An Average Day: Part 7 of 8

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A fictional day comprised from parts of many non-fictional days while I was backpacking in Europe

Golden arches appear as I round a corner. Although I don’t eat the food at McDonalds, I can’t deny there is something warm and comforting about the place. Somehow it reminds of home. There is a comfort in knowing my expectations could be full filled. I realize that at a very young age a piece of me was taken hostage by their marketing, just like it was by Coke and countless others. I ponder my love and my loath for the manipulative power of marketing as I pass a smiling statue of Ronald and enter in search of a toilet.

There is a line and a short woman is taking payment. I wait with my cards, shuffling and spreading them at my waist as we patient men inch our way forward. I place thirty cents into the small plate on her small table and she raises her arm as if welcoming be aboard.

Washing my hands I look up in the mirror at myself. I don’t look in the mirror that often these days. My face seems strange. I think about how it’s the same face that the waitress saw, the old woman and the kid on the train saw, all the people on the stairs and in the crowd and the man who I passed in the crowd saw. I inspect the faces I had made for them all and think about how I might of reacted. I try to see a salesman or investor, but can’t. I try to see some world traveler or writer or photographer, but can’t. It just looks like me, then a stranger and then me again. Mirrors often throw me into a state of existential angst. Noticing an onset of this, with the line of other men that exists outside the door, I snap back and disembark, thanking the small woman with an outstretched arm.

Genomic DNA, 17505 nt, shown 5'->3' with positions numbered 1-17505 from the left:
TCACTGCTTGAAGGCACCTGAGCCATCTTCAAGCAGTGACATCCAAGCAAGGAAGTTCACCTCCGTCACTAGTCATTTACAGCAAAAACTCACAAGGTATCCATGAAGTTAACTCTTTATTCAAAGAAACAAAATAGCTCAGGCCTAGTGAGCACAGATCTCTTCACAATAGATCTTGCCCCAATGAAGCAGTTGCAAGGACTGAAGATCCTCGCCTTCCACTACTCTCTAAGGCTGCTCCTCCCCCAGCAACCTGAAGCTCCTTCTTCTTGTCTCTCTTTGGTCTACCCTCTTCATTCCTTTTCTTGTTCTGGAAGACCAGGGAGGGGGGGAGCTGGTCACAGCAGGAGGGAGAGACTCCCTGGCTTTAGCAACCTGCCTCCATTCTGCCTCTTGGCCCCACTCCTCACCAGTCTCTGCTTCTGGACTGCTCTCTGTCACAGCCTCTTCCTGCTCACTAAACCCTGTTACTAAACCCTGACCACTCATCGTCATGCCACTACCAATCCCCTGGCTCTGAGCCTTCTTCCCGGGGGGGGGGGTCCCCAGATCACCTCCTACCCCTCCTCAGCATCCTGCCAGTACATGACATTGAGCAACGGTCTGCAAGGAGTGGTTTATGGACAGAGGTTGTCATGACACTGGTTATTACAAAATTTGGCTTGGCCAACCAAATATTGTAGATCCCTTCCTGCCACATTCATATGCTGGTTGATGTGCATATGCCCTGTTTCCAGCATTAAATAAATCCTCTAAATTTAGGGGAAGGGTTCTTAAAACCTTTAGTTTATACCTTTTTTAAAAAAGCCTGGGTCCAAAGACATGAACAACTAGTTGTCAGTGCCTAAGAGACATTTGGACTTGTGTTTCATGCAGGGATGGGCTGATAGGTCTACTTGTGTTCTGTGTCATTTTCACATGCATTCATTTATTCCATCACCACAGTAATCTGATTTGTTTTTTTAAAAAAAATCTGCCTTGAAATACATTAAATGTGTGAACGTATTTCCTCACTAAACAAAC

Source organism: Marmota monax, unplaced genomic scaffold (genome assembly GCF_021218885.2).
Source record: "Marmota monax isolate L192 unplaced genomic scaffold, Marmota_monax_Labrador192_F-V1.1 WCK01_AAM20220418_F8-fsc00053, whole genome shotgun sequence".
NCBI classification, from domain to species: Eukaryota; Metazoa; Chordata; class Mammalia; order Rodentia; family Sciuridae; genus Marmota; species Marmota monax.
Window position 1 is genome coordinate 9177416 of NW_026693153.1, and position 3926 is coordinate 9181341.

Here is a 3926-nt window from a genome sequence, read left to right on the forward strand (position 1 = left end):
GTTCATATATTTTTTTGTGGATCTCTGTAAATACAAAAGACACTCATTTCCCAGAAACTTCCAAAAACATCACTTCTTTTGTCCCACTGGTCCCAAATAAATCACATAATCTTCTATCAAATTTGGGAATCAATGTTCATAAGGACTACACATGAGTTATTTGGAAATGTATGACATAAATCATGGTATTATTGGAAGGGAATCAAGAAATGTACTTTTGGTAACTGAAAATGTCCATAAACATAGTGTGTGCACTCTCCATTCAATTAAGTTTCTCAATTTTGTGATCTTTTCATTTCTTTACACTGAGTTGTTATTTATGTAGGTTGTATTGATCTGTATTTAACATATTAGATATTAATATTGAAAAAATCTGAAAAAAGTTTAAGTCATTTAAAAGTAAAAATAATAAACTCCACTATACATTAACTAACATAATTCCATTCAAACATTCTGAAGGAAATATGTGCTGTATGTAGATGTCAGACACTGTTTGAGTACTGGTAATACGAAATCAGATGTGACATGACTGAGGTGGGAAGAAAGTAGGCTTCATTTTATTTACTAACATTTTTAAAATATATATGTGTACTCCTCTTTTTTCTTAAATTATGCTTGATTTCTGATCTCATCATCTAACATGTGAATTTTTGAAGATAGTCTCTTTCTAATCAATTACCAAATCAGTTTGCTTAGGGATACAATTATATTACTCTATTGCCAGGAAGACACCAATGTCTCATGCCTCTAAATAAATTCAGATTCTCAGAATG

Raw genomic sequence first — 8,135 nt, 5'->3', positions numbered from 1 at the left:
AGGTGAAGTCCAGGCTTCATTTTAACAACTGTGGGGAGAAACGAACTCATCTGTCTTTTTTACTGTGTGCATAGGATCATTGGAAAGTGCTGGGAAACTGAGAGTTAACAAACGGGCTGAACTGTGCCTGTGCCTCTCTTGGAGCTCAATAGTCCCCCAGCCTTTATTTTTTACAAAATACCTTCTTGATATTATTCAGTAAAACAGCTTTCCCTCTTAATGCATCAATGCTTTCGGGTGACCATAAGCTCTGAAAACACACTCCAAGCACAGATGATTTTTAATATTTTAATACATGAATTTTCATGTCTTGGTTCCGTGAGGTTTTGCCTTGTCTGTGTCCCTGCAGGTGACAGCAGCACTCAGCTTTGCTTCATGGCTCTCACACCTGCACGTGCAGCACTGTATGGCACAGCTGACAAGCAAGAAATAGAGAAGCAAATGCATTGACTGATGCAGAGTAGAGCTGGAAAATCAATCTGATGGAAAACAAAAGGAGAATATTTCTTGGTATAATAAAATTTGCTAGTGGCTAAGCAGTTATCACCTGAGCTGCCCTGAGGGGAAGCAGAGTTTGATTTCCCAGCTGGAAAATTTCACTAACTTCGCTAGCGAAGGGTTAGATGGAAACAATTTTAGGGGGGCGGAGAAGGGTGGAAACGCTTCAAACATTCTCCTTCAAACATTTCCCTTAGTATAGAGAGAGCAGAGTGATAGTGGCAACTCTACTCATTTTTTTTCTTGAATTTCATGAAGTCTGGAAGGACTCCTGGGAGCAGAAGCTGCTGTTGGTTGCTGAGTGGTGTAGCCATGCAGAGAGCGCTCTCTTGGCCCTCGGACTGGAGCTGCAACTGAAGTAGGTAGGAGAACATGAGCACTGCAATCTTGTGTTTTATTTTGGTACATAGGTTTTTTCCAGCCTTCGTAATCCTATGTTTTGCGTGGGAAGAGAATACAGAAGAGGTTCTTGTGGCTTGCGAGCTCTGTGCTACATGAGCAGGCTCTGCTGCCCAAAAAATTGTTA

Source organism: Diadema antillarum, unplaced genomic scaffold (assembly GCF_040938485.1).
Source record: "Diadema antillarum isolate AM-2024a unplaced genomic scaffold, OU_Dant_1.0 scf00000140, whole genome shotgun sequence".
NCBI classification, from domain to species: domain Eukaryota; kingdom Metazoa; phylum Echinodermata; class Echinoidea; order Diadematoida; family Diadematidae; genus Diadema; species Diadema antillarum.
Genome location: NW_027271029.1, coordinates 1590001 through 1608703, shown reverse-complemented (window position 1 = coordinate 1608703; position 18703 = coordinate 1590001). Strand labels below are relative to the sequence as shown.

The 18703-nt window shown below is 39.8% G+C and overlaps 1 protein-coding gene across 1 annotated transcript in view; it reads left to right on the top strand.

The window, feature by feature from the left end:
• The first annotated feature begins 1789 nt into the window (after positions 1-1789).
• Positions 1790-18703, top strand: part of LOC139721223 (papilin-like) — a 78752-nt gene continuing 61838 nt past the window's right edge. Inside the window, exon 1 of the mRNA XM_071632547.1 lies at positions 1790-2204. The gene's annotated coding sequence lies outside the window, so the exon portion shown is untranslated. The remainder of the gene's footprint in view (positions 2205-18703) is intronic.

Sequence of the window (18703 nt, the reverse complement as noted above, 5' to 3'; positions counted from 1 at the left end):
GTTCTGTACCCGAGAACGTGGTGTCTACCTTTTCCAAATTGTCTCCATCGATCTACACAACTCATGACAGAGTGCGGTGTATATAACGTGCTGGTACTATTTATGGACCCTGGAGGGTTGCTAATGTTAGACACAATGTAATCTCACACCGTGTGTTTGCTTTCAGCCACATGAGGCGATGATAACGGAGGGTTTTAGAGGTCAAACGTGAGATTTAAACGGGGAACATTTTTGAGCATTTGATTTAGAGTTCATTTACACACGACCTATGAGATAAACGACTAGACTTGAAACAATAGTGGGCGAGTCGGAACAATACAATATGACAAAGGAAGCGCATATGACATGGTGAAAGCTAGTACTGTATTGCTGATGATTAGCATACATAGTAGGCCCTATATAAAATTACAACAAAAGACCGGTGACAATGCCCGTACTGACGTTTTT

I’m hungry again. Something cheap and quick tickles my fancy. I spot a small Turkish kebab shop. In the front window is a thick cylindrical slab of golden meat staked through a vertical rod and rotating slowly. A man dressed in white shaves pieces off with a tool that looks like a large dermal. I watch the chicken fall and think about the texture of it in my teeth. I wonder at how such thoughts makes my stomach turn now. It seems so bizarre since not long ago I ate kebab with so much delight. I ponder the fact that emotions are why I’ve stopped eating meat and how before all my decisions were proceeded by logic. Excited by such change, I order a falafel wrap, then eat carefully while walking. The sun has now set and I’ve lost all sense of direction.

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